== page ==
The Gotham Gal and I have been fortunate to accumulate signficant capital over the past fifteen years. And the vast majority of it is invested in startups. We get distributions from a sale of one company and within months that capital (after taxes) is invested in more startups (including non profit startups). This has caused a few liquidity issues over the years. The Gotham Gal is always saying that we’ll set aside a bunch of cash next time and then we go and do the same thing. I guess we can’t help ourselves. Investing in startups is more appealing to us than leaving cash in the bank or putting capital into the bond market or the stock market.
When I think about the history of Silicon Valley and startup ecosystems in general, this is the pattern I see. Entrepreneurs, angel investors, and VCs take the profits from one deal and turn around an invest in more deals. They recycle capital back into the startup economy. If you look at Silicon Valley right now, particularly in the early stage/angel/angel list market, this is what is going on. Early employees of Google, Facebook, and a bunch of other succcessful tech companies have taken a considerable part of their paydays and become angels. And it makes sense. They work in the startup economy. They understand the technology, the market, and the gestalt of startup life. They are allocating capital to the startup ecosystem.
I bumped into a friend last week who sold his company a few years ago. He spent the required time with the buyer and then left. He’s been spending his time since starting a family with his wife and investing in startups. He told me he’s not sure he’ll make a lot of money angel investing, but he’s hoping to at least breakeven. So he’s not doing it soley for the returns. He’s doing it to stay connected to startups and support other entrepreneurs. I am certain he’s not alone in his approach to angel investing.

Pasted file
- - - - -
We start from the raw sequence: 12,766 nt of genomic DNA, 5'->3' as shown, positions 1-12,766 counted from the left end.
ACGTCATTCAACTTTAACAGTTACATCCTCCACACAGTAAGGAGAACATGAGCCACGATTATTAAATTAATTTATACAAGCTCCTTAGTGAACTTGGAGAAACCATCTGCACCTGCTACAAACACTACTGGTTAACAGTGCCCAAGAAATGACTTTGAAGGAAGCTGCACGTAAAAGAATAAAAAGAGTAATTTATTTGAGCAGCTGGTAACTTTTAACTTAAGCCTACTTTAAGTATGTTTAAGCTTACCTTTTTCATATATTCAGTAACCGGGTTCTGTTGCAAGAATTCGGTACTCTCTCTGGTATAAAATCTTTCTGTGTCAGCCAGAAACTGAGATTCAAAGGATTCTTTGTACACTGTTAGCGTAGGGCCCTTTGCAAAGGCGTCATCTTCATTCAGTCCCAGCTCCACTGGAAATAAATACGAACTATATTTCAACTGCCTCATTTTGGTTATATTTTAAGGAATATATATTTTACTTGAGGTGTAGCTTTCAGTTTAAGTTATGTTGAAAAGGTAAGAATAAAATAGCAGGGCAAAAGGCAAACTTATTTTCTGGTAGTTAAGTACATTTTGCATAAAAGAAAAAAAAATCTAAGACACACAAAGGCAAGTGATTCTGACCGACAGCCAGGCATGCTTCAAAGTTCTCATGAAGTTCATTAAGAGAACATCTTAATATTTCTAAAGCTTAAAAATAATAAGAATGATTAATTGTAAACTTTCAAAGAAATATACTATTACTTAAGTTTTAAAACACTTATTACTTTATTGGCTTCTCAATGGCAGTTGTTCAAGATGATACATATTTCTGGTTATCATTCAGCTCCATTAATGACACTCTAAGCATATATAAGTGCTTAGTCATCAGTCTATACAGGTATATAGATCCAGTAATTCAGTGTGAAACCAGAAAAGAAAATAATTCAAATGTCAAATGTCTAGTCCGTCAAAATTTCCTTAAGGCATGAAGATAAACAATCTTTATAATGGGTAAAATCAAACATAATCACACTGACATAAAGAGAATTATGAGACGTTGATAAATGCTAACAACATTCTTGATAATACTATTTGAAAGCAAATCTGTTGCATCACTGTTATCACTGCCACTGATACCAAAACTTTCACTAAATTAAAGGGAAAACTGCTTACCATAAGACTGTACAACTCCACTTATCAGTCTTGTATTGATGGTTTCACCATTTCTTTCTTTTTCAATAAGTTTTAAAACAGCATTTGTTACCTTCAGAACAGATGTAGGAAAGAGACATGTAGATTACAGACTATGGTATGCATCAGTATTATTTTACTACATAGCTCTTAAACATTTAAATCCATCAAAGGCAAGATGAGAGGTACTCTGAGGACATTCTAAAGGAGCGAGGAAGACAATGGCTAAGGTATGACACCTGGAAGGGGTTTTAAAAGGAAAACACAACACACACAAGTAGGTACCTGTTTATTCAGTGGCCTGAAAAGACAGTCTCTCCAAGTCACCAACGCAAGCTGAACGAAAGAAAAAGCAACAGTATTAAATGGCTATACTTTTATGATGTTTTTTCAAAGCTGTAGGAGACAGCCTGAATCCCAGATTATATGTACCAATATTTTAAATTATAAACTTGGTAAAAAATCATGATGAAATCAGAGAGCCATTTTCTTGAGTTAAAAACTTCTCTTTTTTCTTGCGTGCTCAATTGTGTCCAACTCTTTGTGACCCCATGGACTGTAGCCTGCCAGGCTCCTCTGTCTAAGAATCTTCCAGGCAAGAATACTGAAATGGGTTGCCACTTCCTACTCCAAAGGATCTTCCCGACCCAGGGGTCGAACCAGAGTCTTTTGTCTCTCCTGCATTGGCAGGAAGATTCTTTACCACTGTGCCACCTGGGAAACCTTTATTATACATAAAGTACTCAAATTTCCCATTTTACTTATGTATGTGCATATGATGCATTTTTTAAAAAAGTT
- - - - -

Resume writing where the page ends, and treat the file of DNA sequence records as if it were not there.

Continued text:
I’ve been told that the US venture capital and startup system is the envy of the world. If so, then I think the rest of the world should pay as much attention to the way entrepreneurs recycle their capital as anything else. Yes, the institutional venture capital system is a big part of the success of our tech startup economy. But it starts with entrepreneurs and angels. Most VCs don’t supply capital in the first year or so of a company’s life. So startups need to get their initial capital elsewhere and that early money is where the real special sauce is. Think about Andy Bechtolsheim’s $100k check to Google or Peter Theil, Mark Pincus, Reid Hoffman, and Sean Parker’s early angel investment in Facebook. These entrepreneurs were recycling their capital back into the startup economy. Yes, those investments have paid off bigtime. But they also supplied capital when the company needed it the most.
The Gotham Gal and I allocate most of our capital to startups for many reasons. We do think we are going to generate good returns over the long run doing this. We have generated almost all of our capital over the years by investing in startups. But we also do it for the psychic benefits of investing in startups. When you back an entrepreneur early on, it is like making a large gift to a good cause. It feels really good. And when that entrepreneur uses your early support to create something important and valuable, it feels even better. You can’t get that kind of feeling earning interest from a bank or trading stocks and bonds. And that’s a good thing. Because capital formation for entrepreneurs and startups is the key to a healthy economy. And for all the problems we face in our country, we have a startup financing culture that is the envy of the world. And I’m really happy and fortunate to be part of it.
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